the three I’s (inflation, interest rate, impeachment)

causes of changes in word meaning
Causes of Changes in Word Meaning
  • A.     Historical Cause
  • “car” comes from Latin “carrus”, which means “ two-wheeled Celtic war chariot”
  • “paper” comes from the Greek name of a plant, the papyrus, which grows in Egypt and from which the Egyptians made their paper
“parliament” meaning “speaking”, borrowed from Old French
  • “virtue” meant literally “manliness”, including such qualities as “courage, especially, bravery in war”, now it means “general moral excellence; right action and thinking; goodness or morality”.
Social Cause
  • Change in word meaning resulting from a constant verbal traffic between common words and various technical words is referred to as social cause of semantic change.
(1) The teacher likes to have feedback from his students.
  • (2)   The problem has a new dimension.
  • (3) His encouraging words become a catalyst to his change.
  • (4)   I am allergic to hypocrites.

(5) We have changed several parameters of this problem.

The reverse process, in which a popular word is given a special meaning in a specialized vocabulary
  • energy (phys.), product (math.), decline (grammar), complex( psych.), carrier (med.) angel (a radar echo caused by something not visually discernible ), cold (politics)
Foreign Influences
  • “deer” meant an animal of any sort from lion to mouse; But during the Middle Ages, the French word “beast” (beste) became the general word, and in 16th century the Latin derivative “animal” was also adopted into the English vocabulary.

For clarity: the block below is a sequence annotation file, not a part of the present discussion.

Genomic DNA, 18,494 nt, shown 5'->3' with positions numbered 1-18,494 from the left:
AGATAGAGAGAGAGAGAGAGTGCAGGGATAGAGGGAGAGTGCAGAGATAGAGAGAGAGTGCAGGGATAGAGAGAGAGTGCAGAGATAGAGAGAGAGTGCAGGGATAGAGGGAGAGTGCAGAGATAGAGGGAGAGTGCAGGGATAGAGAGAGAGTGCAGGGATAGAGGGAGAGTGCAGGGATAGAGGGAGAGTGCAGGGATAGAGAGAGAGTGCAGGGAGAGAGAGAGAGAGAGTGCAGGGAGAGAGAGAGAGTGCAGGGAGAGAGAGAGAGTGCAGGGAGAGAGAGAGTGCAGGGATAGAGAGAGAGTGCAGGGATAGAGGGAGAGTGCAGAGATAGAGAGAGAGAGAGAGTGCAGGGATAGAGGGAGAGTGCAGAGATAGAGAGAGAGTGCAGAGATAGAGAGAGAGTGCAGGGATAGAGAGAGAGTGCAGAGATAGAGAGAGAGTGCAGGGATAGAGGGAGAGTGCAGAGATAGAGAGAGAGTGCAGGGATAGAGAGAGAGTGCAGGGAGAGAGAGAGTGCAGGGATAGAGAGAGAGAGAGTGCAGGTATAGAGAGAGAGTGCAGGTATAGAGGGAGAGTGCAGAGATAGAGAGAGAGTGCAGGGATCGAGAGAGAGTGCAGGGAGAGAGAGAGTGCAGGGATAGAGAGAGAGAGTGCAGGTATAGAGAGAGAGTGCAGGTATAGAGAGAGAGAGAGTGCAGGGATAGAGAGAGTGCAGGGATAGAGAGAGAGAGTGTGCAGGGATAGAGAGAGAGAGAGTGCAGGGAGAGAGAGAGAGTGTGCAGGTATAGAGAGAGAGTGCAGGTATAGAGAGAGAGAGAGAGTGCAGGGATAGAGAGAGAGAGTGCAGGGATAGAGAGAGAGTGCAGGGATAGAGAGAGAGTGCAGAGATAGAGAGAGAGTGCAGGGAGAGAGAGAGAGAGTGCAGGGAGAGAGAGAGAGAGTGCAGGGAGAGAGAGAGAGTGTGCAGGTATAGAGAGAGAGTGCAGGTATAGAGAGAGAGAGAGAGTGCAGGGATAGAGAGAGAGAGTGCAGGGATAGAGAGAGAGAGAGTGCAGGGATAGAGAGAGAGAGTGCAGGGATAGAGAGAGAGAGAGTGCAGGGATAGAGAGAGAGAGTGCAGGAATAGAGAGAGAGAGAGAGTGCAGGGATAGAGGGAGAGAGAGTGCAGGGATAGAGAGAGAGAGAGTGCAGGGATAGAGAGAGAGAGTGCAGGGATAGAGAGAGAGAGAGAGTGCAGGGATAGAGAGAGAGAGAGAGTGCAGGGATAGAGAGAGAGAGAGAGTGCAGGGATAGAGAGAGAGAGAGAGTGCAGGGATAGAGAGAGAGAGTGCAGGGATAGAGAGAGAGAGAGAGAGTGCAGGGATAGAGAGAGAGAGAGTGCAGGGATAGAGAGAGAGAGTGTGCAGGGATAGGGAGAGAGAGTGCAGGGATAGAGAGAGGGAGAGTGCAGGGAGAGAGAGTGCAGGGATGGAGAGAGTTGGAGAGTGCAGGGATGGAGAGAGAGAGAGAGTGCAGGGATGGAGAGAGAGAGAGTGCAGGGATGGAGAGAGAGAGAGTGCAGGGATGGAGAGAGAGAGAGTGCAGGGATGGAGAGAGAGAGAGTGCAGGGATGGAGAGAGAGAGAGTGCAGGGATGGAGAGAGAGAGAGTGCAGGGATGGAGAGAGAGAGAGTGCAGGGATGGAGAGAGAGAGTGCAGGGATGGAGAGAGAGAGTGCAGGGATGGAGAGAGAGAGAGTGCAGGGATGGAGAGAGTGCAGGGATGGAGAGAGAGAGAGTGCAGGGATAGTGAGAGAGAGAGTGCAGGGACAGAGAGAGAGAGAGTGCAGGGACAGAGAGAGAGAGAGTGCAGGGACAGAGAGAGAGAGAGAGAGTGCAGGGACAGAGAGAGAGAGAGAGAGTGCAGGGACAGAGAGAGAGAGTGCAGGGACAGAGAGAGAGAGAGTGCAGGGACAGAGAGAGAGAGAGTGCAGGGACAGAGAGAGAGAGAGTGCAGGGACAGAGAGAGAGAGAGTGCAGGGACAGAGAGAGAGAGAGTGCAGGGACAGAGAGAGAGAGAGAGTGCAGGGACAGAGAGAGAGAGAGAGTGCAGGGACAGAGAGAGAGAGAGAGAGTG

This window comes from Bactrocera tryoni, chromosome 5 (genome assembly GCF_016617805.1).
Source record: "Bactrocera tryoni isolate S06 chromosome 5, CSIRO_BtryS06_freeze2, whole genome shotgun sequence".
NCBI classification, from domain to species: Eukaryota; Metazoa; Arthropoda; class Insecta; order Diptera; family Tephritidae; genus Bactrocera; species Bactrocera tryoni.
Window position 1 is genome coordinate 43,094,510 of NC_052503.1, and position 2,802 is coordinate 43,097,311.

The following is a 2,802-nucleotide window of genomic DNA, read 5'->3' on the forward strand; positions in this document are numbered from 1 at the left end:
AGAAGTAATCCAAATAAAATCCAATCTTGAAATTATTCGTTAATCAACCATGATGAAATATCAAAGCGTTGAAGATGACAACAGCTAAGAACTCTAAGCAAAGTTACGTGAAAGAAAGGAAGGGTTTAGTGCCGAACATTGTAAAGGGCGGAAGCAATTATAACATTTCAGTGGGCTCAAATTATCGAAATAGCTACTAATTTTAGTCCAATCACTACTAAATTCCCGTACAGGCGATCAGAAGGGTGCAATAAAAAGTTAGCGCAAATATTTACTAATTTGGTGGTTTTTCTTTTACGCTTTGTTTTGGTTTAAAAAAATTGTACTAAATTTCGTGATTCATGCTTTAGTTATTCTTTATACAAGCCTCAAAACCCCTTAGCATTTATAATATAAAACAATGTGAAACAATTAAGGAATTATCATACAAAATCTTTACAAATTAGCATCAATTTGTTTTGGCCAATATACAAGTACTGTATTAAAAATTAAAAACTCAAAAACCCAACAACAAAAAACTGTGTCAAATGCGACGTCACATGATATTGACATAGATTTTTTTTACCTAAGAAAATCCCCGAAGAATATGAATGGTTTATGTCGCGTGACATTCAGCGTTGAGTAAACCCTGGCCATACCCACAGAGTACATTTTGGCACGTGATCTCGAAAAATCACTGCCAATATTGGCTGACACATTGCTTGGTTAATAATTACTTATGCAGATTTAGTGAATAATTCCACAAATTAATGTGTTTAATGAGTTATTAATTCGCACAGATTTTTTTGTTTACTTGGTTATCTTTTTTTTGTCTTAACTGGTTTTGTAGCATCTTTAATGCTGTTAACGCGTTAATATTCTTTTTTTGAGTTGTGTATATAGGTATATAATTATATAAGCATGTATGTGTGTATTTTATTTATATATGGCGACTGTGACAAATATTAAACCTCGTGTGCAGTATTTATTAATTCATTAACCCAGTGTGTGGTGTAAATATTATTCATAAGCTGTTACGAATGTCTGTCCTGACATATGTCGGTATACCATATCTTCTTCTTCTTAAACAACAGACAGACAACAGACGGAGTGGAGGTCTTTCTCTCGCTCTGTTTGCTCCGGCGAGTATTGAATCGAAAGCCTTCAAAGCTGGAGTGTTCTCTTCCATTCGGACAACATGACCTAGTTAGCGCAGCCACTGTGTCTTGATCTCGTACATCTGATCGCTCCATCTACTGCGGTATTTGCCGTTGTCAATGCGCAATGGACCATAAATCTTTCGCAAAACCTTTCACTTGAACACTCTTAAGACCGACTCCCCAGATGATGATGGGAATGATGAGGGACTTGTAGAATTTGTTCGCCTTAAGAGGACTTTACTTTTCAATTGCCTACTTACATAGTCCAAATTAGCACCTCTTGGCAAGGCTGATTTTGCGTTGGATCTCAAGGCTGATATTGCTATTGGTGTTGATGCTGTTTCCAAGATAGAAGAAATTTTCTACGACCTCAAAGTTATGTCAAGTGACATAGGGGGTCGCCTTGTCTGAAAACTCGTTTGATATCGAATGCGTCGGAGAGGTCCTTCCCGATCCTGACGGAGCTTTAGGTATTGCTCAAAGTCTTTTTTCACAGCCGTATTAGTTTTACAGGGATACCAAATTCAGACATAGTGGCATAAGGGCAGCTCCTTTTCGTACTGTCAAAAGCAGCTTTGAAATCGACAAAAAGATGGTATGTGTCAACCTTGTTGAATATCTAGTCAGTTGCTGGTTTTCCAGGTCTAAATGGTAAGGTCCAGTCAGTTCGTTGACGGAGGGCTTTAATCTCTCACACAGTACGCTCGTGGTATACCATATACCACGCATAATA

Another example is “stool”, originally meaning any kind of seat for one person until the French word “chair” came into English.
  • In Old English “dream” meant “joy” and it gets its modern sense from the related Scandinavian word “draumr”. OE ‘bread” (fragment)got its current meaning from Old Norse “brau”(bread)
Linguistic Cause
    • Changes of meaning is frequently brought about by two tendencies in a linguistic system: towards ellipsis and towards analogy
    • a private (soldier) / a general (officer) /an editorial (article)/ a uniform (dress)/ daily (newspaper)
Psychological Cause: three forms
    • euphemism :
    • “cemetery” is from Greek word meaning “sleeping place’,
    • casket is a euphemistic expression for “coffin”;
    • “disease” meant “discomfort” when it was first borrowed from OF. It was used as a substitute for “illness”.
“Insane” (unhealthy) was at first a milder form of “mad”, but now was an established word for “mad”.
  • An asylum or madhouse is called “a mental hospital” nowadays.